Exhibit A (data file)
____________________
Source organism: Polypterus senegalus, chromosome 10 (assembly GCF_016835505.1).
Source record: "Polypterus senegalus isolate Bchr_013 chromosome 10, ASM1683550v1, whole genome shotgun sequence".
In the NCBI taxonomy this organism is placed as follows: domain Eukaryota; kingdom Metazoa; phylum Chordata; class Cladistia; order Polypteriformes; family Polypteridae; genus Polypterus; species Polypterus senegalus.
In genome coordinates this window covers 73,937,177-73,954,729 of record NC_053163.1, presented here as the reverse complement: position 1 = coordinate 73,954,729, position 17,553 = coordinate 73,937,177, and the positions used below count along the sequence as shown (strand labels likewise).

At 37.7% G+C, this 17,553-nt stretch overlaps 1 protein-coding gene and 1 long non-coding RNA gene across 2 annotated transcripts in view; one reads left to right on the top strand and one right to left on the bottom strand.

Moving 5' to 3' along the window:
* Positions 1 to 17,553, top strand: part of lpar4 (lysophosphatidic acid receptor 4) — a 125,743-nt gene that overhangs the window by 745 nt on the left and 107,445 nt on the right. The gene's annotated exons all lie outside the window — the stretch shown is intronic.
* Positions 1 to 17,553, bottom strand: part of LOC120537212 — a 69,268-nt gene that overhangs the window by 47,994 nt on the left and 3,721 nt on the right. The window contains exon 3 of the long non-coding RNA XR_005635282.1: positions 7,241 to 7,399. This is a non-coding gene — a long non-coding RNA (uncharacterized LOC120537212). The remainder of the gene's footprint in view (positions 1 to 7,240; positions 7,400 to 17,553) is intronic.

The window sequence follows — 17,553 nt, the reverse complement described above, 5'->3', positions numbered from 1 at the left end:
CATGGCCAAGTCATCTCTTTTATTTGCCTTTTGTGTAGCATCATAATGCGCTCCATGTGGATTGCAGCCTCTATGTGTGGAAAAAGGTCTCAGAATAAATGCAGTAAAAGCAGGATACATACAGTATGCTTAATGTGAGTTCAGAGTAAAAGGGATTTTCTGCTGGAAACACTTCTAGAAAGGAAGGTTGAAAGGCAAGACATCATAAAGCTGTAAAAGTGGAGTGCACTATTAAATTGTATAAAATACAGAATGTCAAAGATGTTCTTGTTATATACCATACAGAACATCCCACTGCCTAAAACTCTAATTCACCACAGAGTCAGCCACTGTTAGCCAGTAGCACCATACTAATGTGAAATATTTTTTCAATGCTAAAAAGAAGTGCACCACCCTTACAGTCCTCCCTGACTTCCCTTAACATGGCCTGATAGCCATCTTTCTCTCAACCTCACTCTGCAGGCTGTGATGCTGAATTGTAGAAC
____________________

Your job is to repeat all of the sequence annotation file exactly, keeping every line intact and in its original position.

Source organism: Polypterus senegalus, chromosome 10 (assembly GCF_016835505.1).
Source record: "Polypterus senegalus isolate Bchr_013 chromosome 10, ASM1683550v1, whole genome shotgun sequence".
In the NCBI taxonomy this organism is placed as follows: domain Eukaryota; kingdom Metazoa; phylum Chordata; class Cladistia; order Polypteriformes; family Polypteridae; genus Polypterus; species Polypterus senegalus.
In genome coordinates this window covers 73,937,177-73,954,729 of record NC_053163.1, presented here as the reverse complement: position 1 = coordinate 73,954,729, position 17,553 = coordinate 73,937,177, and the positions used below count along the sequence as shown (strand labels likewise).

At 37.7% G+C, this 17,553-nt stretch overlaps 1 protein-coding gene and 1 long non-coding RNA gene across 2 annotated transcripts in view; one reads left to right on the top strand and one right to left on the bottom strand.

Moving 5' to 3' along the window:
* Positions 1 to 17,553, top strand: part of lpar4 (lysophosphatidic acid receptor 4) — a 125,743-nt gene that overhangs the window by 745 nt on the left and 107,445 nt on the right. The gene's annotated exons all lie outside the window — the stretch shown is intronic.
* Positions 1 to 17,553, bottom strand: part of LOC120537212 — a 69,268-nt gene that overhangs the window by 47,994 nt on the left and 3,721 nt on the right. The window contains exon 3 of the long non-coding RNA XR_005635282.1: positions 7,241 to 7,399. This is a non-coding gene — a long non-coding RNA (uncharacterized LOC120537212). The remainder of the gene's footprint in view (positions 1 to 7,240; positions 7,400 to 17,553) is intronic.

The window sequence follows — 17,553 nt, the reverse complement described above, 5'->3', positions numbered from 1 at the left end:
CATGGCCAAGTCATCTCTTTTATTTGCCTTTTGTGTAGCATCATAATGCGCTCCATGTGGATTGCAGCCTCTATGTGTGGAAAAAGGTCTCAGAATAAATGCAGTAAAAGCAGGATACATACAGTATGCTTAATGTGAGTTCAGAGTAAAAGGGATTTTCTGCTGGAAACACTTCTAGAAAGGAAGGTTGAAAGGCAAGACATCATAAAGCTGTAAAAGTGGAGTGCACTATTAAATTGTATAAAATACAGAATGTCAAAGATGTTCTTGTTATATACCATACAGAACATCCCACTGCCTAAAACTCTAATTCACCACAGAGTCAGCCACTGTTAGCCAGTAGCACCATACTAATGTGAAATATTTTTTCAATGCTAAAAAGAAGTGCACCACCCTTACAGTCCTCCCTGACTTCCCTTAACATGGCCTGATAGCCATCTTTCTCTCAACCTCACTCTGCAGGCTGTGATGCTGAATTGTAGAAC